The problem of systemic corruption was never rectified. Government ministers, contractors, and high-ranking military officers were very well paid and paid often, but the common soldier was not. Upon liberating a town or village from the Taliban, Afghan soldiers would demand payment from the residents for their liberation. To the local populations this was just the replacement of one band of brigands for another. Other soldiers, knowing their officers were stealing their pay, simply deserted.

Added to this was the almost constant change in allied commanders, and each commander had his own staff and his own military philosophy. The demands and personalities of various politicians didn’t help. When Gen. Stanley McChrystal was replaced because of his comments in a magazine article, the Taliban questioned the seriousness of American war leaders. In their view you do not remove a combat commander for a magazine interview.

The result of these and other failures was a Taliban army at the end of the conflict dealing with Afghan forces like a hot scimitar cutting through hummus.

And so it ends, at an airport surrounded on three sides by the enemy who also control the main access road. A more unfavorable military position is hard to conceive. When the infidels complete their evacuation, the true nature of the newly strengthened Taliban will become evident. The Americans will be gone, briefly mentioned over campfires like the soldiers of Sikandar (Alexander the Great), their souls consigned to the midnight skies.

An ancient people in an ancient land will return to their ancient ways. Informed that NATO can electronically monitor their military conduct in future years, Afghans answer with a shrug. Technological achievements are not impressive in every part of the world and hubris can be a fatal flaw.

When asked by Mussolini which gas was the most lethal, a scientist replied, “Incense, Duce.”

In Pakistan we cultivated the Taliban, then turned on them. Now we can only hope they forgive us

Martel notes “This is article is a salutary reminder for the West that Pakistan is as much our enemy as the Taliban is. Pakistan is not to be trusted at any turn.”

Mohammed Hanif

Many of us are gloating at the US retreat, but there is dread in our hearts. We can’t forget how the Taliban brought their fight to our mosques and schools

Pakistani protesters in Karachi in September 2001.
Pakistani protesters in Karachi, September 2001 Photograph: STR/Pakistan/Reuters

Tue 24 Aug 2021 07.00 BST

Not too long ago, Pakistan and Afghanistan were called Af-Pak: two countries joined at the hip, doomed to live and die together. You didn’t get to choose your neighbours, we were told. Geography, we were taught, was our destiny.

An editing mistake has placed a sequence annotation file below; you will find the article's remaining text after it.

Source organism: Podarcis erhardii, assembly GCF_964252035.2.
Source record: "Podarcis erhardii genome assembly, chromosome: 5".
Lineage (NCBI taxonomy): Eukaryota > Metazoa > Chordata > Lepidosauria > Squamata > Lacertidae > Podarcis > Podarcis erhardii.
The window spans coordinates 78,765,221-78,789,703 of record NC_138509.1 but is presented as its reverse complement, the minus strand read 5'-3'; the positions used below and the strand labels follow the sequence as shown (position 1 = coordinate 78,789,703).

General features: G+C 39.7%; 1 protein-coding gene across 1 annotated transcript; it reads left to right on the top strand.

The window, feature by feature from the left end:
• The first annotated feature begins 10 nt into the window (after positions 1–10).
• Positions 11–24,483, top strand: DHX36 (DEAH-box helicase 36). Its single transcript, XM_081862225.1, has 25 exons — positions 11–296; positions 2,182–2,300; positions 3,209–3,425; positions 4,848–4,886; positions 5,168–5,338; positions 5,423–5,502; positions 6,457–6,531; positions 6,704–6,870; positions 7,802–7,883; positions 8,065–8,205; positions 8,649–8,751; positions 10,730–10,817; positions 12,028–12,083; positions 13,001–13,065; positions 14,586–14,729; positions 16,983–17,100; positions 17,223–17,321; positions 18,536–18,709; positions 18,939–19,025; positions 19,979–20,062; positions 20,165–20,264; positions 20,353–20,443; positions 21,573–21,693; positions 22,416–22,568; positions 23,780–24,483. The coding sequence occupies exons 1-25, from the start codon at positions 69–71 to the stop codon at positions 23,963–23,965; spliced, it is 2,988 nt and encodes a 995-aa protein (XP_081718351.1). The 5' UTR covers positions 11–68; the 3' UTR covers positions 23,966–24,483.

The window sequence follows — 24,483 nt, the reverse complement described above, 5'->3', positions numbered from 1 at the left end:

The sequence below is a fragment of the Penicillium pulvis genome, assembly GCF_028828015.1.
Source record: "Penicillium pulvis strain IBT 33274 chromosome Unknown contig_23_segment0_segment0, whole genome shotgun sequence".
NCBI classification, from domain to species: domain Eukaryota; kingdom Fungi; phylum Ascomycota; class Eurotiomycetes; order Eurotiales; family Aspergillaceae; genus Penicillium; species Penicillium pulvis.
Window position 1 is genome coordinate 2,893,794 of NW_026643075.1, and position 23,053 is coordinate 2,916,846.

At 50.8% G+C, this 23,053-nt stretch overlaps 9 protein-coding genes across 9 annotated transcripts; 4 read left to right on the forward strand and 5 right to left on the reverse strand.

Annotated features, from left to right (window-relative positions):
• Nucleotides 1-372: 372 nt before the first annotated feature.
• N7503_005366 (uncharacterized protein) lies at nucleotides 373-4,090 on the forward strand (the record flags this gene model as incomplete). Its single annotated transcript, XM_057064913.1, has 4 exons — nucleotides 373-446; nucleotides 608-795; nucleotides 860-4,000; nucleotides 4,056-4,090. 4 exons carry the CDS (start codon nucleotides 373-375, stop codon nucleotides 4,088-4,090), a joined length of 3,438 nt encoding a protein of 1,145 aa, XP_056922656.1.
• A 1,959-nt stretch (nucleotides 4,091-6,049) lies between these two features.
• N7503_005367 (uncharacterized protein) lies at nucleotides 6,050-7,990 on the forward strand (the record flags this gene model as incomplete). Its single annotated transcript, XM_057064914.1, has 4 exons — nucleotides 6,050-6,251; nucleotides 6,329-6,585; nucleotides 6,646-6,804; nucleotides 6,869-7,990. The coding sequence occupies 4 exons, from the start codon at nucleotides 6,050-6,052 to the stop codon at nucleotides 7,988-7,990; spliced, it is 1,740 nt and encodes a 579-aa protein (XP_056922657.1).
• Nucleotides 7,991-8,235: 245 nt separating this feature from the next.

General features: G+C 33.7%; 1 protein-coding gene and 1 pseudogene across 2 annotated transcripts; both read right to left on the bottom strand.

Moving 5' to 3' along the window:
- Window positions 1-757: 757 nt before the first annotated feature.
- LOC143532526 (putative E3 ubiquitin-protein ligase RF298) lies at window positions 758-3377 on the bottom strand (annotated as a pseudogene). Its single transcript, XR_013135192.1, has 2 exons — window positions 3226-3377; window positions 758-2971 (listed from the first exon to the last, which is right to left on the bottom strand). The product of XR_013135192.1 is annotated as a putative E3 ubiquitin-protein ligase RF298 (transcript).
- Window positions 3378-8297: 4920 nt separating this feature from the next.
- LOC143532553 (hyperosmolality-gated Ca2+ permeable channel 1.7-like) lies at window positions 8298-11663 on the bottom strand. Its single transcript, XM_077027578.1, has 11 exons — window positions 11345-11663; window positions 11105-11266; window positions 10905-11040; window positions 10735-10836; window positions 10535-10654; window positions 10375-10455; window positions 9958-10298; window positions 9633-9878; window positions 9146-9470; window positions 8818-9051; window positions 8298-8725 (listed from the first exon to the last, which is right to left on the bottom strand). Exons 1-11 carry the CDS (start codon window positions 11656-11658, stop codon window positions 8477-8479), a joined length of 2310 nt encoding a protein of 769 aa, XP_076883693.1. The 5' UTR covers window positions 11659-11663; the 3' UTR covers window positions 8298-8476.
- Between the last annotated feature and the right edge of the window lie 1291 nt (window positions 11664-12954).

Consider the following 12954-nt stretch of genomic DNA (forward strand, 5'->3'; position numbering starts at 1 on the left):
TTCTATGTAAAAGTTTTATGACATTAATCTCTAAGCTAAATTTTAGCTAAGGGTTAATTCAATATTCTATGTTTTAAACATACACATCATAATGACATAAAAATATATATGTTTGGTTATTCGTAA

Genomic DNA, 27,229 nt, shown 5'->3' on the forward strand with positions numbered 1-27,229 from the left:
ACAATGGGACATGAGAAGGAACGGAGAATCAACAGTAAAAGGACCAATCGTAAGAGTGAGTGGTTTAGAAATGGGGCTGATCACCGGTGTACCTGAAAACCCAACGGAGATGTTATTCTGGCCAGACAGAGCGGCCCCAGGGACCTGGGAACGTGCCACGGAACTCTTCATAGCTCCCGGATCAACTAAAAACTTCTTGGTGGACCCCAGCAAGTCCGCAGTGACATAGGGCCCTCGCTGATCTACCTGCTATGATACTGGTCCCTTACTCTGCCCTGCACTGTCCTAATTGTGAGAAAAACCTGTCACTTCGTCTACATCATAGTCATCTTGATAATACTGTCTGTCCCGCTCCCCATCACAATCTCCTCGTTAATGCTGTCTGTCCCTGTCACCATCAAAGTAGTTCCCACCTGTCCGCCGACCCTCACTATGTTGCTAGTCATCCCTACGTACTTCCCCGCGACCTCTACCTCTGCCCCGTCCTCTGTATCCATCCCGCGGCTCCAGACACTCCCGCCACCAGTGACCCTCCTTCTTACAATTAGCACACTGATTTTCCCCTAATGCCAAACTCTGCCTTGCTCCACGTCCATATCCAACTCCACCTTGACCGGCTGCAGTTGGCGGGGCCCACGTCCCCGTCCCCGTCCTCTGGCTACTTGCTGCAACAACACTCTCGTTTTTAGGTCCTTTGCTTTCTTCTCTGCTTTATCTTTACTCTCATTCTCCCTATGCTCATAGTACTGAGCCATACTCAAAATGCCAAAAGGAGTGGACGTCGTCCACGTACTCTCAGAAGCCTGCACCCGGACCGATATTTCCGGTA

There was a lot of talk about geostrategic significance – which was the Pakistan military’s way of saying there were great advantages to be derived from our unfortunate neighbours.

More than four decades ago, our leaders insisted we had to help the Afghan mujahideen fight the Soviets because that would help us ward off communism in our own country. Having lived most of my life in Pakistan, I have probably come across half a dozen communists – and even they never agreed with each other.

That first jihad made generations of Afghans homeless but it also made some people in Pakistan very rich. The Soviet-Afghan war also sustained our brutal military dictatorship, brought us abundant supplies of cheap and high-quality heroin, and introduced something called “Kalashnikov culture”, which made it easier to settle political and personal disputes by killing each other.

Pakistan won that war. Our generals and seasoned defence experts still can’t stop boasting that not only did we defeat the Soviet Union but we also brought about the end of communism. The United States and the rest of the free world surely owed us. But they upped and left. This was when we learned what the rest of the world already knew: America had no shame.

But when the victorious mujahideen finally took power in Kabul, a few years after the Soviets left, they turned out to be the wrong sort for Pakistan. After all the years we spent training and hosting them, they still didn’t really like us much. So another war had to be started to get rid of our mujahideen.